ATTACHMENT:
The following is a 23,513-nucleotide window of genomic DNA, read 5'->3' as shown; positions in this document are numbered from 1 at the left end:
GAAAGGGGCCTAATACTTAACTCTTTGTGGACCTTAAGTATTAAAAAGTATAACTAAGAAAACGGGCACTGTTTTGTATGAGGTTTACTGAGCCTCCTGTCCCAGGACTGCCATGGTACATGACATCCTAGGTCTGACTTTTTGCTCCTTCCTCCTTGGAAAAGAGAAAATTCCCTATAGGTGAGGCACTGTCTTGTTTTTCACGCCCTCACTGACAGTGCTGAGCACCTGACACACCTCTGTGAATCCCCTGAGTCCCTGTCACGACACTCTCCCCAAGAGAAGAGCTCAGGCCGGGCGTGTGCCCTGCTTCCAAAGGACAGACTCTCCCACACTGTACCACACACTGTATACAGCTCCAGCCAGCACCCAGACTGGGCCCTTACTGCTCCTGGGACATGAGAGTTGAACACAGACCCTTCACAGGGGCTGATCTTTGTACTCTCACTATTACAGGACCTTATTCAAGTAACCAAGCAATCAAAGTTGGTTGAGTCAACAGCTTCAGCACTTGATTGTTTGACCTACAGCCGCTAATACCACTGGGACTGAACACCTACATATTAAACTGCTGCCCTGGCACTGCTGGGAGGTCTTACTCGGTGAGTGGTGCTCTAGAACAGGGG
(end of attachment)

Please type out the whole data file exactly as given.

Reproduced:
The following is a 23,513-nucleotide window of genomic DNA, read 5'->3' as shown; positions in this document are numbered from 1 at the left end:
GAAAGGGGCCTAATACTTAACTCTTTGTGGACCTTAAGTATTAAAAAGTATAACTAAGAAAACGGGCACTGTTTTGTATGAGGTTTACTGAGCCTCCTGTCCCAGGACTGCCATGGTACATGACATCCTAGGTCTGACTTTTTGCTCCTTCCTCCTTGGAAAAGAGAAAATTCCCTATAGGTGAGGCACTGTCTTGTTTTTCACGCCCTCACTGACAGTGCTGAGCACCTGACACACCTCTGTGAATCCCCTGAGTCCCTGTCACGACACTCTCCCCAAGAGAAGAGCTCAGGCCGGGCGTGTGCCCTGCTTCCAAAGGACAGACTCTCCCACACTGTACCACACACTGTATACAGCTCCAGCCAGCACCCAGACTGGGCCCTTACTGCTCCTGGGACATGAGAGTTGAACACAGACCCTTCACAGGGGCTGATCTTTGTACTCTCACTATTACAGGACCTTATTCAAGTAACCAAGCAATCAAAGTTGGTTGAGTCAACAGCTTCAGCACTTGATTGTTTGACCTACAGCCGCTAATACCACTGGGACTGAACACCTACATATTAAACTGCTGCCCTGGCACTGCTGGGAGGTCTTACTCGGTGAGTGGTGCTCTAGAACAGGGG